Case law has established that the term ‘vacant possession’ has a strict legal meaning that can require significant work to be undertaken by the tenant at the premises in order for vacant possession to be achieved. The government has issued stringent measures to minimise contact between people, which means that many business premises have closed, and businesses are operating only to the extent possible whilst maintaining social distancing. Accordingly, the question arises as to how tenants can even access premises to remove assets and reinstate premises to satisfy a vacant possession condition? Not only is there a potential logistical issue around moving assets and getting contractors on site to carry out necessary works, but the landlord may have closed and secured the property within which the demised premises is located. Further, landlords may not be in a position to carry out a final inspection of the premises and disputes could later arise around whether or not the break conditions had been complied with.
Where possible, an open dialogue with the other party to the lease is preferable. For example, a landlord may agree (although is not obliged) to waive some break conditions where compliance is impractical or impossible. Conversely, if a break notice has not yet been served, then the parties may utilise an approaching break right to reconsider their bargaining power in the market. For example, in order to secure continuous occupation of their properties, landlords may be willing to negotiate variations or new leases that incorporate incentives like rent-free periods, and less onerous tenant covenants, to reflect the declining market for commercial premises in many sectors.
The starting point is always to review the terms of the lease, which should provide guidance around what would be expected of the parties in normal circumstances. In the extraordinary circumstances that currently exist, professional advice should be sought to assist landlords and tenants with the technical and practical difficulties that are presented. Seeking advice at an early stage will ensure that you achieve the intended outcome with as little risk, not to mention stress, as possible.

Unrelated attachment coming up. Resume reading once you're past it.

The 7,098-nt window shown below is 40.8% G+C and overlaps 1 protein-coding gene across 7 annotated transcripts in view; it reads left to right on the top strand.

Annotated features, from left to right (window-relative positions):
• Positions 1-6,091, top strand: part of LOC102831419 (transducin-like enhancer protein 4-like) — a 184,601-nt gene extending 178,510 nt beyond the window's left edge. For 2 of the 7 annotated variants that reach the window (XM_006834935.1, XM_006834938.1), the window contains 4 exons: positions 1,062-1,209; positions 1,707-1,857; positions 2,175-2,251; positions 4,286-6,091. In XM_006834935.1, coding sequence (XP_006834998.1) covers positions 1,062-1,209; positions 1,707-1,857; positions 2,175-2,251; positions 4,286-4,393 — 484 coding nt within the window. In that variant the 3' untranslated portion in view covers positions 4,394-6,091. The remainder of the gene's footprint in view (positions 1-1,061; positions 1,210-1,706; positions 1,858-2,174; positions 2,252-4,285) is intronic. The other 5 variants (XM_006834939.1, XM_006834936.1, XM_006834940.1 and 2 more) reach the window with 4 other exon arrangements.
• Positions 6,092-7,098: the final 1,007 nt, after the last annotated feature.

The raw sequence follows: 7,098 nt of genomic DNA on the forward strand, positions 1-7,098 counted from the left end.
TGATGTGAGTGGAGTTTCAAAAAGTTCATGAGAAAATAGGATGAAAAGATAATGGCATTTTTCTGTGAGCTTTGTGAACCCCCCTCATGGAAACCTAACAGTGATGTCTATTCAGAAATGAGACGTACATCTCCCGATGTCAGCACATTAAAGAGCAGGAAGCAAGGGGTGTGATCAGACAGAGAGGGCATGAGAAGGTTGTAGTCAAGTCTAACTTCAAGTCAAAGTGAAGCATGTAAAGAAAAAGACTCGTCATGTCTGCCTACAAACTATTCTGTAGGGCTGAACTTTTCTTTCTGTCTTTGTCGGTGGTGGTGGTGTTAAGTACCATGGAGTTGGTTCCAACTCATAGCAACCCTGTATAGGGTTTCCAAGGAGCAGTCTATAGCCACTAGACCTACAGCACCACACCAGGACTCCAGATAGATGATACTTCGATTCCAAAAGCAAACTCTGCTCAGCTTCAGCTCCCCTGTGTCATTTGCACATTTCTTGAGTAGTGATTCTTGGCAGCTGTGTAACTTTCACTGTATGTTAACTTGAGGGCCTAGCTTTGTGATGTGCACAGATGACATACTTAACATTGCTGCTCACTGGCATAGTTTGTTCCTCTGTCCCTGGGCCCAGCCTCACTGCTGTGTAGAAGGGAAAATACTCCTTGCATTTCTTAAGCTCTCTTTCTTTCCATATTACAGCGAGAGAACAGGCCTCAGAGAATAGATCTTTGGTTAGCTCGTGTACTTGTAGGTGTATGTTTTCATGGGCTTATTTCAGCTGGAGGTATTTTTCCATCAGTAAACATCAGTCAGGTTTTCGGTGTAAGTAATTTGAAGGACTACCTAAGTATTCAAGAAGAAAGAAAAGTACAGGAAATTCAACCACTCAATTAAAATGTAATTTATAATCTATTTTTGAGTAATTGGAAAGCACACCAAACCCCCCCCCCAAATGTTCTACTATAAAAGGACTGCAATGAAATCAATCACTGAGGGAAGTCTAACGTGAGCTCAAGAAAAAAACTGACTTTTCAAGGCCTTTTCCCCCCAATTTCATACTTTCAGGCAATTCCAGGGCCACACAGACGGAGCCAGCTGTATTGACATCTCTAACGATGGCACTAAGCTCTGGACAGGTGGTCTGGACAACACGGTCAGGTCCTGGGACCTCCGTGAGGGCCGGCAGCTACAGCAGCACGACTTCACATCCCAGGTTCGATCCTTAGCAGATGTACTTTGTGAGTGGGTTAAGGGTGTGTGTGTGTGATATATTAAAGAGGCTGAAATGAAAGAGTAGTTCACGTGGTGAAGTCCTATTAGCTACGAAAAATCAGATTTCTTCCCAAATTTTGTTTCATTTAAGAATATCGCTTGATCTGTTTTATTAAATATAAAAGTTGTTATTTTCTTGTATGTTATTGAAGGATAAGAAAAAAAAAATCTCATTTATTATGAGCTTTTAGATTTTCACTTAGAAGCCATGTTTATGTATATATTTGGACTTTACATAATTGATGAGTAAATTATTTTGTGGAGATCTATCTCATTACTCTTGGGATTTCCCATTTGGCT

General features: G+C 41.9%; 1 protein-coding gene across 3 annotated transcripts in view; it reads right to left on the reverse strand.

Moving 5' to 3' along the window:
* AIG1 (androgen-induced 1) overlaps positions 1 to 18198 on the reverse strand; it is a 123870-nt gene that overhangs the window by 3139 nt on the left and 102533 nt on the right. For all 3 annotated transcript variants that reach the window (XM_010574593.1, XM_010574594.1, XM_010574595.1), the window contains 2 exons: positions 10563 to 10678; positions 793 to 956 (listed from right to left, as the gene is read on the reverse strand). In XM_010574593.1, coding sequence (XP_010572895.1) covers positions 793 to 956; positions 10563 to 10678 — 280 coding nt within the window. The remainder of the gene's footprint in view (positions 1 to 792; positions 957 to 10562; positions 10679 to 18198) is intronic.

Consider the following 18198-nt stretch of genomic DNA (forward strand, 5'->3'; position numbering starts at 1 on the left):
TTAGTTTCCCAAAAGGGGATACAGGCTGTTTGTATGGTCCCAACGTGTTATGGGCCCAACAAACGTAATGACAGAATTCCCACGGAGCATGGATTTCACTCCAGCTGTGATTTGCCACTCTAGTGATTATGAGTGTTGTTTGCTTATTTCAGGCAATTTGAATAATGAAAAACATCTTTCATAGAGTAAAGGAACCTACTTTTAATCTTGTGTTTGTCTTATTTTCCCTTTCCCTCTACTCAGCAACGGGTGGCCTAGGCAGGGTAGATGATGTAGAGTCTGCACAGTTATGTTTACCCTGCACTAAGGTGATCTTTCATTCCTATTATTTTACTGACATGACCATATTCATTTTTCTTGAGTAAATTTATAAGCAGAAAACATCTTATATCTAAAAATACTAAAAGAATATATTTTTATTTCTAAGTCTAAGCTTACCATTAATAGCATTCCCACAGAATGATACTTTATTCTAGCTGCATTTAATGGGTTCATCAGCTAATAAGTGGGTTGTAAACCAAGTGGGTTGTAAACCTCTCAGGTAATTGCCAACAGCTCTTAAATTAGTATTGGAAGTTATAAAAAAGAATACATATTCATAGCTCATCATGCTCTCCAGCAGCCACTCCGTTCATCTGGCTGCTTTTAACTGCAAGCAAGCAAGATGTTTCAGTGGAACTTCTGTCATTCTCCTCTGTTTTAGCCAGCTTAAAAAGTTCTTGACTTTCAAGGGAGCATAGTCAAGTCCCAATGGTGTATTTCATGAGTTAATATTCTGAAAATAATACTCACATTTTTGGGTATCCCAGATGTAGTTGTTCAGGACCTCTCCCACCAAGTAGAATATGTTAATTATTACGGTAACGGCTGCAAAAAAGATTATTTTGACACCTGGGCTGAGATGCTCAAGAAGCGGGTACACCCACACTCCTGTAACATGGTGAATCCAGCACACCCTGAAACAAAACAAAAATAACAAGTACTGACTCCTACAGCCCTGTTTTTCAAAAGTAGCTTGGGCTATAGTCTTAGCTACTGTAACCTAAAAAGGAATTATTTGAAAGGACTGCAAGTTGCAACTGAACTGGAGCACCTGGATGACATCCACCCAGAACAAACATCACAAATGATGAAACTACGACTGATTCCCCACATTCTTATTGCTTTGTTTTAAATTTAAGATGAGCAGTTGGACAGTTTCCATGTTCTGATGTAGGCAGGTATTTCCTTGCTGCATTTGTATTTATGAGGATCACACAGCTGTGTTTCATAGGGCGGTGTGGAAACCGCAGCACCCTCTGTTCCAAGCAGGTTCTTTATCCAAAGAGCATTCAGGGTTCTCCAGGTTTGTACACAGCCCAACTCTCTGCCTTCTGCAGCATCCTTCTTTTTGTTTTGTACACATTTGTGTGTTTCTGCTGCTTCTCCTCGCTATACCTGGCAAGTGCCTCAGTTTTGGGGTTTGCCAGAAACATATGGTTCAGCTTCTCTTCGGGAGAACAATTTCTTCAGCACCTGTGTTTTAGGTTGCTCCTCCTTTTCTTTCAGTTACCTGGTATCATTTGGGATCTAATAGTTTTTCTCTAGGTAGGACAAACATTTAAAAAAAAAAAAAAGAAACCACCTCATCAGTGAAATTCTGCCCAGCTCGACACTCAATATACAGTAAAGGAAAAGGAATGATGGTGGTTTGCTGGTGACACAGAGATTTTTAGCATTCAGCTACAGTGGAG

Lillee Reid-Hunt (commercial property lawyer) has extensive experience acting for both landlords and tenants on commercial leases, including the technical aspects of exercising breaks, and Andrew Challinor (corporate real estate advisor) has over 25 years of experience in providing high level tenant representation to both SMEs and some of the largest corporate occupiers in the UK.
Please feel free to drop us a line or give us a call if you would like to discuss the potential implications of Covid-19 on your occupational arrangements, or require any assistance or advice with any aspect of your commercial lease.
This article is for general awareness only and does not constitute legal or professional advice. Law and guidance relating to the COVID19 pandemic is continually being updated and the law may have changed since this page was first published. If you would like further advice and assistance in relation to any issues raised, please contact us today by telephone or email firstname.lastname@example.org.